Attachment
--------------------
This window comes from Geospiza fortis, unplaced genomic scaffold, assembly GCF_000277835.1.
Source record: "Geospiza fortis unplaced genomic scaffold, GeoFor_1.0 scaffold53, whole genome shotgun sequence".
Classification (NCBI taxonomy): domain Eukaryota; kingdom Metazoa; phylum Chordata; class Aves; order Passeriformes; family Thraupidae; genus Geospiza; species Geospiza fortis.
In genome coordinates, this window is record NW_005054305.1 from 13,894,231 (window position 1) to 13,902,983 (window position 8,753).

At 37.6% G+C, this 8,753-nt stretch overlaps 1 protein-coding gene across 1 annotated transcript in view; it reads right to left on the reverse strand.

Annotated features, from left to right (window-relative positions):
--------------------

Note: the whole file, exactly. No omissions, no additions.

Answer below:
This window comes from Geospiza fortis, unplaced genomic scaffold, assembly GCF_000277835.1.
Source record: "Geospiza fortis unplaced genomic scaffold, GeoFor_1.0 scaffold53, whole genome shotgun sequence".
Classification (NCBI taxonomy): domain Eukaryota; kingdom Metazoa; phylum Chordata; class Aves; order Passeriformes; family Thraupidae; genus Geospiza; species Geospiza fortis.
In genome coordinates, this window is record NW_005054305.1 from 13,894,231 (window position 1) to 13,902,983 (window position 8,753).

At 37.6% G+C, this 8,753-nt stretch overlaps 1 protein-coding gene across 1 annotated transcript in view; it reads right to left on the reverse strand.

Annotated features, from left to right (window-relative positions):